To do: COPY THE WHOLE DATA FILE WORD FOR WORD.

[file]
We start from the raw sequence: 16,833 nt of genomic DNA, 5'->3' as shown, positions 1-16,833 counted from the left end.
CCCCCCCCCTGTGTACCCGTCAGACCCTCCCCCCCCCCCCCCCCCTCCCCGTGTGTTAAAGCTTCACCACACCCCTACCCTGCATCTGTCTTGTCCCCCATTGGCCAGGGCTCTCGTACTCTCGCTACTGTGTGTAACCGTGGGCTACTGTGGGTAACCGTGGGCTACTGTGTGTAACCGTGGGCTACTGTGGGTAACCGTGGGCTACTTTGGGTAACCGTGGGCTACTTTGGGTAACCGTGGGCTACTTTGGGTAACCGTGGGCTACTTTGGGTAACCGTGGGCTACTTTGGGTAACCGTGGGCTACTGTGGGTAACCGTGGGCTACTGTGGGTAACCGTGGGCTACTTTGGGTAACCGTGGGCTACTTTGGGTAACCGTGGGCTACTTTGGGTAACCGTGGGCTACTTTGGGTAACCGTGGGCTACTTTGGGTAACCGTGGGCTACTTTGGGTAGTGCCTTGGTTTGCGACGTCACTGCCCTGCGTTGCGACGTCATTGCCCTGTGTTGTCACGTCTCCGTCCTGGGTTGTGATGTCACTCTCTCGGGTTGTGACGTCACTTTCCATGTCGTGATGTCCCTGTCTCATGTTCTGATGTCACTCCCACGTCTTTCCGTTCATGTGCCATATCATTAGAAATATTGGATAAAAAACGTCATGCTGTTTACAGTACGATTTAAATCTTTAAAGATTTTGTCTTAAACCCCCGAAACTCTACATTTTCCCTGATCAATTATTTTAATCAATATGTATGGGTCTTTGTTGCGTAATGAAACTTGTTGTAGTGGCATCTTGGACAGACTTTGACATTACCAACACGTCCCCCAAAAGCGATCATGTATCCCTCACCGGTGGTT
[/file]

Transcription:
We start from the raw sequence: 16,833 nt of genomic DNA, 5'->3' as shown, positions 1-16,833 counted from the left end.
CCCCCCCCCTGTGTACCCGTCAGACCCTCCCCCCCCCCCCCCCCCTCCCCGTGTGTTAAAGCTTCACCACACCCCTACCCTGCATCTGTCTTGTCCCCCATTGGCCAGGGCTCTCGTACTCTCGCTACTGTGTGTAACCGTGGGCTACTGTGGGTAACCGTGGGCTACTGTGTGTAACCGTGGGCTACTGTGGGTAACCGTGGGCTACTTTGGGTAACCGTGGGCTACTTTGGGTAACCGTGGGCTACTTTGGGTAACCGTGGGCTACTTTGGGTAACCGTGGGCTACTTTGGGTAACCGTGGGCTACTGTGGGTAACCGTGGGCTACTGTGGGTAACCGTGGGCTACTTTGGGTAACCGTGGGCTACTTTGGGTAACCGTGGGCTACTTTGGGTAACCGTGGGCTACTTTGGGTAACCGTGGGCTACTTTGGGTAACCGTGGGCTACTTTGGGTAGTGCCTTGGTTTGCGACGTCACTGCCCTGCGTTGCGACGTCATTGCCCTGTGTTGTCACGTCTCCGTCCTGGGTTGTGATGTCACTCTCTCGGGTTGTGACGTCACTTTCCATGTCGTGATGTCCCTGTCTCATGTTCTGATGTCACTCCCACGTCTTTCCGTTCATGTGCCATATCATTAGAAATATTGGATAAAAAACGTCATGCTGTTTACAGTACGATTTAAATCTTTAAAGATTTTGTCTTAAACCCCCGAAACTCTACATTTTCCCTGATCAATTATTTTAATCAATATGTATGGGTCTTTGTTGCGTAATGAAACTTGTTGTAGTGGCATCTTGGACAGACTTTGACATTACCAACACGTCCCCCAAAAGCGATCATGTATCCCTCACCGGTGGTT